Workplaces need to change their culture because even in hospitals, too many health-care workers show up for work when sick, and risk spreading infections to their patients, a new study suggests.
The study published in Monday's online issue of JAMA Pediatrics suggests while 95 per cent of attending physicians, certified registered nurse practitioners, midwives and other health-care workers at Children's Hospital of Philadelphia who answered an anonymous survey said they believed working while sick puts patients at risk. Eighty-three per cent of these health-care workers admitted to going to work while not feeling well, at least once in the past year.
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Reasons given by the 536 respondents were:
- Not wanting to let colleagues down (98.7 per cent).
- Staffing concerns (94.9 per cent).
- Not wanting to let patients down (92.5 per cent).
- Fear of being ostracized by colleagues (64 per cent).
- Concerns about the continuity of care (63.8 per cent).
Newborns and people in hospital for transplants or cancer treatment, as well as individuals in nursing homes are especially vulnerable to infections, such as influenza, spreading in health-care settings.
Julia Szymczak of the Children's Hospital of Philadelphia and her co-authors found three main themes in the written comments part of the study:
- Logistical challenges in finding and arranging someone to cover their jobs, and a lack of resources to accommodate sick leave. Participants described taking sick leave in clinical areas as "a nightmare" and "brutal."
- A strong cultural norm in the hospital to report for work unless one is extremely ill, such as "physicians do not take days off," which is embedded in their identity. Some recounted stories of working or seeing others on the job while so ill they needed intravenous hydration.
- Ambiguity about what symptoms constitute being too sick to work. Most agreed fever, diarrhea and vomiting are clear reasons to stay away from work mainly because they hinder performance.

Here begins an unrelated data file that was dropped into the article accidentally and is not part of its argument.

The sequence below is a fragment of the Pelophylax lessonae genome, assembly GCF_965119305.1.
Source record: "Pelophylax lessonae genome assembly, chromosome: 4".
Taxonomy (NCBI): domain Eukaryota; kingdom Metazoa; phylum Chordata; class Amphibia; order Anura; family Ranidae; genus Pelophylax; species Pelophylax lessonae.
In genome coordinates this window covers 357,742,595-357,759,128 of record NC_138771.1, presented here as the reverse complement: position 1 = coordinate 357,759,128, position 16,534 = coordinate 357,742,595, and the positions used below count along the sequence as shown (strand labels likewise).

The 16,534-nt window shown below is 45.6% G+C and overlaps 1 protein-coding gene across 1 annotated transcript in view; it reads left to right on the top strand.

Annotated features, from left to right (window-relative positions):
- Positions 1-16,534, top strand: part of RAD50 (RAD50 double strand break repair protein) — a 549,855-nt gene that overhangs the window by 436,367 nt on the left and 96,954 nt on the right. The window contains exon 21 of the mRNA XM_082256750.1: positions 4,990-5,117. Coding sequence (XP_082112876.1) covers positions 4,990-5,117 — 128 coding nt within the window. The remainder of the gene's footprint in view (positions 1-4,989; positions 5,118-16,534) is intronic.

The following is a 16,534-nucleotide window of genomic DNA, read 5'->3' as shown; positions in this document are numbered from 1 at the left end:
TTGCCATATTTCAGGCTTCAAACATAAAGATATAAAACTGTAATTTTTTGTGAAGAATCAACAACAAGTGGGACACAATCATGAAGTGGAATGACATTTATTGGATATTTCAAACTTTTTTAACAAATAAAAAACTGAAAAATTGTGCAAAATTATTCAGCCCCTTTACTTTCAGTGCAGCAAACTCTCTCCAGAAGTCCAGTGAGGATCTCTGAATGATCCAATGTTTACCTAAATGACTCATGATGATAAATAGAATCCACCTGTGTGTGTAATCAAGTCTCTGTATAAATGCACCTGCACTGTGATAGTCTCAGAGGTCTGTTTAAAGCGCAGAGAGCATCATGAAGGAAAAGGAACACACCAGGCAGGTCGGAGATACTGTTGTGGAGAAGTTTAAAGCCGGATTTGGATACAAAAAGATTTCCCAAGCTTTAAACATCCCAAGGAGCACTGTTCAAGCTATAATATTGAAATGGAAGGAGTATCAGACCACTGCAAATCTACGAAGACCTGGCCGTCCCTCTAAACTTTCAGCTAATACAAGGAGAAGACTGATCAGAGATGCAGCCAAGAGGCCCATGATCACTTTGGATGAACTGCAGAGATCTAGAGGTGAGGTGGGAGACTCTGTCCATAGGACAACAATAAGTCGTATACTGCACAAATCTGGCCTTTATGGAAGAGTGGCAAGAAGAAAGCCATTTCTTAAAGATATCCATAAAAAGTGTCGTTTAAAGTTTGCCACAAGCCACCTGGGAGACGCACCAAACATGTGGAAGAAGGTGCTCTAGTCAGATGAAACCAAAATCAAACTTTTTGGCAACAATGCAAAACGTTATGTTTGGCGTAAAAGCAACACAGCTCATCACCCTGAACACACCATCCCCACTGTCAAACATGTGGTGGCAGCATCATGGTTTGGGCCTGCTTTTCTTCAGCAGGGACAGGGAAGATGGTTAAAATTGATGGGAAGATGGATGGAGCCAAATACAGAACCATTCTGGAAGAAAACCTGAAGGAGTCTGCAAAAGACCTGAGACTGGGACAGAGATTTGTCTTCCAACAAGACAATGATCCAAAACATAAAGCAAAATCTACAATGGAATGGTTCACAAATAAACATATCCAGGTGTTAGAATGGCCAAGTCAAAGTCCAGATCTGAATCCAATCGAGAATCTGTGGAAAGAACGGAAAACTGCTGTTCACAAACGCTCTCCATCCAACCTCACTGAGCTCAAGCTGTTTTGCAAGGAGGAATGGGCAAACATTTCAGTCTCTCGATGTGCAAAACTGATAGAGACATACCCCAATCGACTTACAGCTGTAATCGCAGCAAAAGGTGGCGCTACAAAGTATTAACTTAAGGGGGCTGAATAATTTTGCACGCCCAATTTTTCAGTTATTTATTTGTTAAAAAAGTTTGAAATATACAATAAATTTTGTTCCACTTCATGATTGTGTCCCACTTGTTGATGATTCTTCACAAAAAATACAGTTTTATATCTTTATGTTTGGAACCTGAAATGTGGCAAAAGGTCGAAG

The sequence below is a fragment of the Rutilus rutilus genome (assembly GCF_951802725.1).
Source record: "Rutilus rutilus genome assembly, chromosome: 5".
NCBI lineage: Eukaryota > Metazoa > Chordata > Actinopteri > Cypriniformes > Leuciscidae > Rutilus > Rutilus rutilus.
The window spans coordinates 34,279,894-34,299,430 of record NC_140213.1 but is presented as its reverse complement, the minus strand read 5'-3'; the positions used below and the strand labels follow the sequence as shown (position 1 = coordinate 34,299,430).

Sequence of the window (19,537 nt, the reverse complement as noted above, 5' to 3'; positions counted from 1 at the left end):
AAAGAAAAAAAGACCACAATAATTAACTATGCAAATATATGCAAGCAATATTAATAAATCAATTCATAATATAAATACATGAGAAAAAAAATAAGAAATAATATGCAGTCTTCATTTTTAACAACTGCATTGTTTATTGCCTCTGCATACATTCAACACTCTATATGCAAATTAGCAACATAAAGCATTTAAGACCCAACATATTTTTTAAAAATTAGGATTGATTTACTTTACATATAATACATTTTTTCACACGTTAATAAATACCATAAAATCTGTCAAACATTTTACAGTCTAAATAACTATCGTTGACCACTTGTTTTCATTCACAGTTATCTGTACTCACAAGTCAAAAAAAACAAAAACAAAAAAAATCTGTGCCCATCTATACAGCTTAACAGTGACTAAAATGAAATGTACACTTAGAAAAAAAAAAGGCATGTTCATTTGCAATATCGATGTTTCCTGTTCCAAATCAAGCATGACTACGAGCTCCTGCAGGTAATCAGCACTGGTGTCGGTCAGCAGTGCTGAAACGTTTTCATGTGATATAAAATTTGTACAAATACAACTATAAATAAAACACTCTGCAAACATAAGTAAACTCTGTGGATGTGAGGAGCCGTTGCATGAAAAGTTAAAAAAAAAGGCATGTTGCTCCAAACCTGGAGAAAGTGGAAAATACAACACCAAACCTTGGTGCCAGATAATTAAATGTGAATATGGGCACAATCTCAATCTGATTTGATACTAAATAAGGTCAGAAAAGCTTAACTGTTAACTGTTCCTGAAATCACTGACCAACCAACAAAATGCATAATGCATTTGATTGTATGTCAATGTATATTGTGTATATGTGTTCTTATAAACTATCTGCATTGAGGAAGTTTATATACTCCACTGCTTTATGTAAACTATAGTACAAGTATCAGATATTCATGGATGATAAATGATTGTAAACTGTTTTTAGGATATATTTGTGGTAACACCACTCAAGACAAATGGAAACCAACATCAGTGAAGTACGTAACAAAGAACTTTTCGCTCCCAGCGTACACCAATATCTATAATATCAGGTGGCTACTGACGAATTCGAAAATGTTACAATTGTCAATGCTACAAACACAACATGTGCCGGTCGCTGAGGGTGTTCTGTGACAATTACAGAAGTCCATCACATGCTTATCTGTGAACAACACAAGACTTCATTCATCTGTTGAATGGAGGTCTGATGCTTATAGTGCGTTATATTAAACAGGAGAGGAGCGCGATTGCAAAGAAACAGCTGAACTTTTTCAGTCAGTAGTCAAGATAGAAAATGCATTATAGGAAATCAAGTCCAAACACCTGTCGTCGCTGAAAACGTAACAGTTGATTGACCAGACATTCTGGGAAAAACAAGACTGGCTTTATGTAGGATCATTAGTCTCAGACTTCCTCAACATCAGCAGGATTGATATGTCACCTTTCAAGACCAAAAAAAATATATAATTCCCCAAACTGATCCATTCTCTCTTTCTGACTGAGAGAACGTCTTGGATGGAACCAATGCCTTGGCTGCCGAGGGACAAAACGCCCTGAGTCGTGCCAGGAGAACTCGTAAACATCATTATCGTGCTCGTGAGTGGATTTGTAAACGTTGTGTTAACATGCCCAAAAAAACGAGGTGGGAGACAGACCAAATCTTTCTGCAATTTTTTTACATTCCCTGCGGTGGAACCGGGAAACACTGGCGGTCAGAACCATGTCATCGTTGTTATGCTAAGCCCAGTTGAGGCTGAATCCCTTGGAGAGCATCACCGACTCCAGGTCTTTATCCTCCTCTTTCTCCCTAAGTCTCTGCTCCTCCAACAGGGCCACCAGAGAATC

"Creating a safer and more equitable system of sick leave for health-care workers requires a culture change in many institutions to decrease the stigma — internal and external — associated with [health-care worker] illness," pediatrician Jeffrey Starke of Baylor College of Medicine in Houston and Dr. Mary Anne Jackson from the infectious diseases division at Children's Mercy Hospital in Kansas City, Mo. said in a journal editorial.
It isn't all about you
Dr. Michael Gardam is director of infection prevention and control at Toronto's University Health Network, where last year, a policy was passed to restrict workers from coming in sick. He has worked in Canada and the U.S., and suspects the findings of the U.S. study would be the same here.
"I'm going to come clean here. When I was a medical resident, I came to work deathly ill because you just didn't call in sick," Gardam recalled.
"I've had a clinic and I had no choice but to come in because patients were coming to see me from all over the place. What I would do is plunk myself in a room with a mask, with a bottle of alcohol gel and I would have my staff see them, review them with me and I would not be face to face with patients."
Gardam would like to see hospitals get to the point where if he were working on the transplant unit and had an obvious cold, and he called in sick, then the administration would celebrate his move to avoid putting vulnerable patients at risk. But he recognizes it'll likely take years to get there.
In his career, he has seen:
- More than a decade ago, a casual worker came to work with SARS and spread the infection to several people in the emergency room.
- A misguided but dedicated employee handed out food trays in between vomiting.
- A family member with norovirus visited his/her mother who had just come out of surgery and vomited in the garbage can in the patient's room.
"This is a bigger societal issue," Gardam said. "It's getting you to realize that it isn't all about you."
A fever, chills and sweats are what Gardam watches for when deciding to send employees home.
Exert positive peer pressure
It's team-oriented, demanding jobs where people are more inclined to go to work when ill, or exhibit presenteeism, said Gary Johns, a management professor at the John Molson School of Business at Concordia University in Montreal.
"Bosses need to pay attention to both sides of the coin of presenteeism and absenteeism," Johns said.
While clear and realistic standards on staffing are needed, "our peers are a stronger constraint than any policy," Johns said.
In John's review of research into presenteeism, he has found employees were less likely to be inclined to feel pressure to attend work when sick whenever there's adequate staffing. Since the financial crisis of 2009, he expects a trend away from being absent from work because of sickness because employees feel insecure.
The practice was also common in sectors where employees deal with people, such as teachers who feel obligated to their students and are exposed to germs in the classroom, he said.
The JAMA study was funded by the Epicenters for the Prevention of Healthcare-Association Infections from the U.S. Centers for Disease Control and Prevention.